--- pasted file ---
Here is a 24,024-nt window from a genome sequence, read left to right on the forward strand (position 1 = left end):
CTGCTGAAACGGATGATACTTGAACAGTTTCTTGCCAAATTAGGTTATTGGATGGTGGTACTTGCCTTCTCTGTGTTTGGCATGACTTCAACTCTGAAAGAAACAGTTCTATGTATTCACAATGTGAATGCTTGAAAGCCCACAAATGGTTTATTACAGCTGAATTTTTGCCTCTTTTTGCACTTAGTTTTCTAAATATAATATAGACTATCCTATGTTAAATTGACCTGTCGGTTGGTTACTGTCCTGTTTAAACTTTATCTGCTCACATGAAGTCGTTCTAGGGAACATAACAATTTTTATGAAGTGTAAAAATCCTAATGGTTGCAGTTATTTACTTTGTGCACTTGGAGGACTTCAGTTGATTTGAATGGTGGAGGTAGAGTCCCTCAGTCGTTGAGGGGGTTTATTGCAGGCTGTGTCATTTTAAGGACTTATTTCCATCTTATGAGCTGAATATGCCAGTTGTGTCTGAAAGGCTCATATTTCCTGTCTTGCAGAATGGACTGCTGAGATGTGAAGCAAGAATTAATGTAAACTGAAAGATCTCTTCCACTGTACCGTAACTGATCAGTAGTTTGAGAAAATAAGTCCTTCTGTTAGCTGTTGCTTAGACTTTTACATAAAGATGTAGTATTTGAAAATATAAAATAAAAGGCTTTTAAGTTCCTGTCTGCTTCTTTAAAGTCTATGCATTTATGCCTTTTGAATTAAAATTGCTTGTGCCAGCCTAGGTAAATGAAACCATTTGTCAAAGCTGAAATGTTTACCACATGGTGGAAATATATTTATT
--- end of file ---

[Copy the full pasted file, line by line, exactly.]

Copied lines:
Here is a 24,024-nt window from a genome sequence, read left to right on the forward strand (position 1 = left end):
CTGCTGAAACGGATGATACTTGAACAGTTTCTTGCCAAATTAGGTTATTGGATGGTGGTACTTGCCTTCTCTGTGTTTGGCATGACTTCAACTCTGAAAGAAACAGTTCTATGTATTCACAATGTGAATGCTTGAAAGCCCACAAATGGTTTATTACAGCTGAATTTTTGCCTCTTTTTGCACTTAGTTTTCTAAATATAATATAGACTATCCTATGTTAAATTGACCTGTCGGTTGGTTACTGTCCTGTTTAAACTTTATCTGCTCACATGAAGTCGTTCTAGGGAACATAACAATTTTTATGAAGTGTAAAAATCCTAATGGTTGCAGTTATTTACTTTGTGCACTTGGAGGACTTCAGTTGATTTGAATGGTGGAGGTAGAGTCCCTCAGTCGTTGAGGGGGTTTATTGCAGGCTGTGTCATTTTAAGGACTTATTTCCATCTTATGAGCTGAATATGCCAGTTGTGTCTGAAAGGCTCATATTTCCTGTCTTGCAGAATGGACTGCTGAGATGTGAAGCAAGAATTAATGTAAACTGAAAGATCTCTTCCACTGTACCGTAACTGATCAGTAGTTTGAGAAAATAAGTCCTTCTGTTAGCTGTTGCTTAGACTTTTACATAAAGATGTAGTATTTGAAAATATAAAATAAAAGGCTTTTAAGTTCCTGTCTGCTTCTTTAAAGTCTATGCATTTATGCCTTTTGAATTAAAATTGCTTGTGCCAGCCTAGGTAAATGAAACCATTTGTCAAAGCTGAAATGTTTACCACATGGTGGAAATATATTTATT